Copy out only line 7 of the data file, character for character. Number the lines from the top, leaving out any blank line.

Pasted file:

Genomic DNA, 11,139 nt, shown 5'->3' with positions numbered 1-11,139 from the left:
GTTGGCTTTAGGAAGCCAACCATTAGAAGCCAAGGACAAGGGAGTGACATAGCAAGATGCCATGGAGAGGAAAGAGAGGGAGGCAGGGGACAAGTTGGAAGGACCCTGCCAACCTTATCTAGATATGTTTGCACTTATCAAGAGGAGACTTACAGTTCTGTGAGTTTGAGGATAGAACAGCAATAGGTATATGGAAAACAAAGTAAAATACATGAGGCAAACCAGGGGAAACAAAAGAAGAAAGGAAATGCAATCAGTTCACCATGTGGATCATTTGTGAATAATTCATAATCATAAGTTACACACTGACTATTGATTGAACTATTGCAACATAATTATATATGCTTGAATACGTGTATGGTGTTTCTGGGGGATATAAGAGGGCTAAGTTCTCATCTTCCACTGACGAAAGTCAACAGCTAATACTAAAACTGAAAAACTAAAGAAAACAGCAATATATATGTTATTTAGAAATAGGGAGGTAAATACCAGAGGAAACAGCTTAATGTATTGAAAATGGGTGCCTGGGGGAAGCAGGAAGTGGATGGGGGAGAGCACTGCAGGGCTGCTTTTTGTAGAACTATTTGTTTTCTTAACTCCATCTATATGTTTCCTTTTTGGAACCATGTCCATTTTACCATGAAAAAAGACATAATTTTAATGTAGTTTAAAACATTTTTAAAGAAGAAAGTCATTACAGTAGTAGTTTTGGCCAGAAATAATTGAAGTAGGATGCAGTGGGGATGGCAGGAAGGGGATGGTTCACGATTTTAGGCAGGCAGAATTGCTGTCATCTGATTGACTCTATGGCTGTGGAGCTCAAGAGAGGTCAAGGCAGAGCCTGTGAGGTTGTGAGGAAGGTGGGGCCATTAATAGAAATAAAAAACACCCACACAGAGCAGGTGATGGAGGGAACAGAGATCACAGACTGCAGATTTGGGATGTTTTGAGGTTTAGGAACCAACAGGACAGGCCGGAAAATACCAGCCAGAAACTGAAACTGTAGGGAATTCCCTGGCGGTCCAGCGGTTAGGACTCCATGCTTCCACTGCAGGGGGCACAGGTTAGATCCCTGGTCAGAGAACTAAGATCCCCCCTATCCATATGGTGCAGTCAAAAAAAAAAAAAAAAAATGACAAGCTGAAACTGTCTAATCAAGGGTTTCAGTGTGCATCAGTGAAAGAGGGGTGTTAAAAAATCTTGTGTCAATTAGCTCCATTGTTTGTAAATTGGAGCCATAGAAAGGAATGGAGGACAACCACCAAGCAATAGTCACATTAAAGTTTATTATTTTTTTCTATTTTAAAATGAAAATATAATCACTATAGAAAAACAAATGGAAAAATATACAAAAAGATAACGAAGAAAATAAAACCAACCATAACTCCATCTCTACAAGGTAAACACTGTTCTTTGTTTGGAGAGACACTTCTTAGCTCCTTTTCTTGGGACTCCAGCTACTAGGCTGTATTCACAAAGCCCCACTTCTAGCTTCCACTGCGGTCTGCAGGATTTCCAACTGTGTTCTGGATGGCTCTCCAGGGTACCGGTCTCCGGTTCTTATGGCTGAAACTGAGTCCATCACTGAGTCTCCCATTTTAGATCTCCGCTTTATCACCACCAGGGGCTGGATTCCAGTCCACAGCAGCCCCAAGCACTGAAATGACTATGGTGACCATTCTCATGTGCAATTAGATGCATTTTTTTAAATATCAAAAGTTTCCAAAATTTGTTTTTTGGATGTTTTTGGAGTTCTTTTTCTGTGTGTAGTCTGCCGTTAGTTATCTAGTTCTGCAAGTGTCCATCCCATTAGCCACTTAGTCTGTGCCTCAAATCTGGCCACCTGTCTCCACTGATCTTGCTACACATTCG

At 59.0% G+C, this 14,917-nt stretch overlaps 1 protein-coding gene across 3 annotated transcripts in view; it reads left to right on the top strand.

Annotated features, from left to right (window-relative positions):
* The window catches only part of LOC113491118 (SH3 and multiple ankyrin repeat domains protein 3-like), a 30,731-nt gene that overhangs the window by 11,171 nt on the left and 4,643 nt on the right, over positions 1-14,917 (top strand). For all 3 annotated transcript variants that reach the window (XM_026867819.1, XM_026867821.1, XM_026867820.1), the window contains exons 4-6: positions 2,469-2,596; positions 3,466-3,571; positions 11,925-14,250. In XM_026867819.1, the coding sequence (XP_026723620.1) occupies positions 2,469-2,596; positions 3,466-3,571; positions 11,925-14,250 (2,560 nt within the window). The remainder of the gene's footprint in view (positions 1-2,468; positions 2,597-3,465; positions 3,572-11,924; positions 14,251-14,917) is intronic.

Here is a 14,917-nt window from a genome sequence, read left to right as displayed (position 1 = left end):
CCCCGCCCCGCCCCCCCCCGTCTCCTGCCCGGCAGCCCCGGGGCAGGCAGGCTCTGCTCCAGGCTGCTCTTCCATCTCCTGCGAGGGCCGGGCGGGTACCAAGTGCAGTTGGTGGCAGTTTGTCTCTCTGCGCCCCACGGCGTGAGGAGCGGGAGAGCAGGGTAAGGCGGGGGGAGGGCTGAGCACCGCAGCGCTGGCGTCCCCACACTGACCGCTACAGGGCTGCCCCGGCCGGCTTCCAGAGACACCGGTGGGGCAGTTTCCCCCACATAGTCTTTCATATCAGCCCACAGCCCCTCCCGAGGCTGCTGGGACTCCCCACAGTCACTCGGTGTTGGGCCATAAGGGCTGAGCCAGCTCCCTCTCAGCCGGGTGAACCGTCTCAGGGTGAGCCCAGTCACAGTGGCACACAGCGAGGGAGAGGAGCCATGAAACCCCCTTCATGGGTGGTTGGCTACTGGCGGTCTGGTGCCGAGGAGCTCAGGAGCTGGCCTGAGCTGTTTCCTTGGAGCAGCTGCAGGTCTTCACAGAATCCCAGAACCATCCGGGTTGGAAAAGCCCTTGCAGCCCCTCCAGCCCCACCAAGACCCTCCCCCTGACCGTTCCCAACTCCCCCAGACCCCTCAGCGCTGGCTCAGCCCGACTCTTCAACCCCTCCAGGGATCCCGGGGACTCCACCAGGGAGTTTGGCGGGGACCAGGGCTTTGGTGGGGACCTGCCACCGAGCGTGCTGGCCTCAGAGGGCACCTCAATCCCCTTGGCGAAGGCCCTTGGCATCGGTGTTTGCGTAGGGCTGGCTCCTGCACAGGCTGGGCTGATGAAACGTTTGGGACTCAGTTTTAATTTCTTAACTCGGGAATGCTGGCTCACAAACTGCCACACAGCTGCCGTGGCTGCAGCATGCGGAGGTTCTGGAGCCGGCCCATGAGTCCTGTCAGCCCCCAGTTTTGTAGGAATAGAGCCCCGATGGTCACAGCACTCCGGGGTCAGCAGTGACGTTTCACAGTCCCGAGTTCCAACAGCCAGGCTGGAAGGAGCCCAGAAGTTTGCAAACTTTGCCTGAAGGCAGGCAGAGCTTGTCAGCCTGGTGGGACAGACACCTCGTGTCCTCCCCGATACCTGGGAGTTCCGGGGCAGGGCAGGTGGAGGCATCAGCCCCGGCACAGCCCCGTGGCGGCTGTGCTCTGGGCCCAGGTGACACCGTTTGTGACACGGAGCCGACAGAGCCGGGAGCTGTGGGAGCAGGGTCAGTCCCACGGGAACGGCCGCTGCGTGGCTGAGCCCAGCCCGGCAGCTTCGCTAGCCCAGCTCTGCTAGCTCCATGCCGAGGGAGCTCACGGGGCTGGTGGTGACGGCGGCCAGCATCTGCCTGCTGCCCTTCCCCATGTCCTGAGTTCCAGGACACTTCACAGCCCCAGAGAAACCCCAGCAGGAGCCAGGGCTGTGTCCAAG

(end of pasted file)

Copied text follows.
CCCCGCCCCGCCCCCCCCCGTCTCCTGCCCGGCAGCCCCGGGGCAGGCAGGCTCTGCTCCAGGCTGCTCTTCCATCTCCTGCGAGGGCCGGGCGGGTACCAAGTGCAGTTGGTGGCAGTTTGTCTCTCTGCGCCCCACGGCGTGAGGAGCGGGAGAGCAGGGTAAGGCGGGGGGAGGGCTGAGCACCGCAGCGCTGGCGTCCCCACACTGACCGCTACAGGGCTGCCCCGGCCGGCTTCCAGAGACACCGGTGGGGCAGTTTCCCCCACATAGTCTTTCATATCAGCCCACAGCCCCTCCCGAGGCTGCTGGGACTCCCCACAGTCACTCGGTGTTGGGCCATAAGGGCTGAGCCAGCTCCCTCTCAGCCGGGTGAACCGTCTCAGGGTGAGCCCAGTCACAGTGGCACACAGCGAGGGAGAGGAGCCATGAAACCCCCTTCATGGGTGGTTGGCTACTGGCGGTCTGGTGCCGAGGAGCTCAGGAGCTGGCCTGAGCTGTTTCCTTGGAGCAGCTGCAGGTCTTCACAGAATCCCAGAACCATCCGGGTTGGAAAAGCCCTTGCAGCCCCTCCAGCCCCACCAAGACCCTCCCCCTGACCGTTCCCAACTCCCCCAGACCCCTCAGCGCTGGCTCAGCCCGACTCTTCAACCCCTCCAGGGATCCCGGGGACTCCACCAGGGAGTTTGGCGGGGACCAGGGCTTTGGTGGGGACCTGCCACCGAGCGTGCTGGCCTCAGAGGGCACCTCAATCCCCTTGGCGAAGGCCCTTGGCATCGGTGTTTGCGTAGGGCTGGCTCCTGCACAGGCTGGGCTGATGAAACGTTTGGGACTCAGTTTTAATTTCTTAACTCGGGAATGCTGGCTCACAAACTGCCACACAGCTGCCGTGGCTGCAGCATGCGGAGGTTCTGGAGCCGGCCCATGAGTCCTGTCAGCCCCCAGTTTTGTAGGAATAGAGCCCCGATGGTCACAGCACTCCGGGGTCAGCAGTGACGTTTCACAGTCCCGAGTTCCAACAGCCAGGCTGGAAGGAGCCCAGAAGTTTGCAAACTTTGCCTGAAGGCAGGCAGAGCTTGTCAGCCTGGTGGGACAGACACCTCGTGTCCTCCCCGATACCTGGGAGTTCCGGGGCAGGGCAGGTGGAGGCATCAGCCCCGGCACAGCCCCGTGGCGGCTGTGCTCTGGGCCCAGGTGACACCGTTTGTGACACGGAGCCGACAGAGCCGGGAGCTGTGGGAGCAGGGTCAGTCCCACGGGAACGGCCGCTGCGTGGCTGAGCCCAGCCCGGCAGCTTCGCTAGCCCAGCTCTGCTAGCTCCATGCCGAGGGAGCTCACGGGGCTGGTGGTGACGGCGGCCAGCATCTGCCTGCTGCCCTTCCCCATGTCCTGAGTTCCAGGACACTTCACAGCCCCAGAGAAACCCCAGCAGGAGCCAGGGCTGTGTCCAAG